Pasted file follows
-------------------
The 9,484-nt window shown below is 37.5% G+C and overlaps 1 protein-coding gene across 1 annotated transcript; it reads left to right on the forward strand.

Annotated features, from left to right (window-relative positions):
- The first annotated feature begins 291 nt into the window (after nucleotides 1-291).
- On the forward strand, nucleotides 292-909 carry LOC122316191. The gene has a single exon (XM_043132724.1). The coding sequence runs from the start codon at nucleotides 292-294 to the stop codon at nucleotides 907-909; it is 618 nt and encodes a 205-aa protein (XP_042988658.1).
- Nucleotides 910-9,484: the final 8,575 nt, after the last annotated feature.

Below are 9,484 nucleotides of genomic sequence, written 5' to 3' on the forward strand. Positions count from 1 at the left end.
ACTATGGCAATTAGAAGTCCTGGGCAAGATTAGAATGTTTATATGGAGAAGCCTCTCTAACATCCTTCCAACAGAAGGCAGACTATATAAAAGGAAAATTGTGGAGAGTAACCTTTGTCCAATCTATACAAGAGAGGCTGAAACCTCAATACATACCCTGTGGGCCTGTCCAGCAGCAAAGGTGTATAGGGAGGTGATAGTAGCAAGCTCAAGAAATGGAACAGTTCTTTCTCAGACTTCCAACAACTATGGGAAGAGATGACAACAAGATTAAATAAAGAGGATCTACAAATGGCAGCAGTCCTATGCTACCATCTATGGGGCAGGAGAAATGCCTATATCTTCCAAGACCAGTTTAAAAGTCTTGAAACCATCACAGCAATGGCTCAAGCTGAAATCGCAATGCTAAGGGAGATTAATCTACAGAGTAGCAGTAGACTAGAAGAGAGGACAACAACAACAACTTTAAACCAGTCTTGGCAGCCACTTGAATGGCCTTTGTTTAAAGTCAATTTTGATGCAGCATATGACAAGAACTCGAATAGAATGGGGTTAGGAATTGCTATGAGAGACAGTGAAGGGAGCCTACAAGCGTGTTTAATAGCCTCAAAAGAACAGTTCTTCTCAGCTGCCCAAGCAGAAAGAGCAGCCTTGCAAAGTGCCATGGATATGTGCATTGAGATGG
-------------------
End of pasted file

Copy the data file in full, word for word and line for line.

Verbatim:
The 9,484-nt window shown below is 37.5% G+C and overlaps 1 protein-coding gene across 1 annotated transcript; it reads left to right on the forward strand.

Annotated features, from left to right (window-relative positions):
- The first annotated feature begins 291 nt into the window (after nucleotides 1-291).
- On the forward strand, nucleotides 292-909 carry LOC122316191. The gene has a single exon (XM_043132724.1). The coding sequence runs from the start codon at nucleotides 292-294 to the stop codon at nucleotides 907-909; it is 618 nt and encodes a 205-aa protein (XP_042988658.1).
- Nucleotides 910-9,484: the final 8,575 nt, after the last annotated feature.

Below are 9,484 nucleotides of genomic sequence, written 5' to 3' on the forward strand. Positions count from 1 at the left end.
ACTATGGCAATTAGAAGTCCTGGGCAAGATTAGAATGTTTATATGGAGAAGCCTCTCTAACATCCTTCCAACAGAAGGCAGACTATATAAAAGGAAAATTGTGGAGAGTAACCTTTGTCCAATCTATACAAGAGAGGCTGAAACCTCAATACATACCCTGTGGGCCTGTCCAGCAGCAAAGGTGTATAGGGAGGTGATAGTAGCAAGCTCAAGAAATGGAACAGTTCTTTCTCAGACTTCCAACAACTATGGGAAGAGATGACAACAAGATTAAATAAAGAGGATCTACAAATGGCAGCAGTCCTATGCTACCATCTATGGGGCAGGAGAAATGCCTATATCTTCCAAGACCAGTTTAAAAGTCTTGAAACCATCACAGCAATGGCTCAAGCTGAAATCGCAATGCTAAGGGAGATTAATCTACAGAGTAGCAGTAGACTAGAAGAGAGGACAACAACAACAACTTTAAACCAGTCTTGGCAGCCACTTGAATGGCCTTTGTTTAAAGTCAATTTTGATGCAGCATATGACAAGAACTCGAATAGAATGGGGTTAGGAATTGCTATGAGAGACAGTGAAGGGAGCCTACAAGCGTGTTTAATAGCCTCAAAAGAACAGTTCTTCTCAGCTGCCCAAGCAGAAAGAGCAGCCTTGCAAAGTGCCATGGATATGTGCATTGAGATGG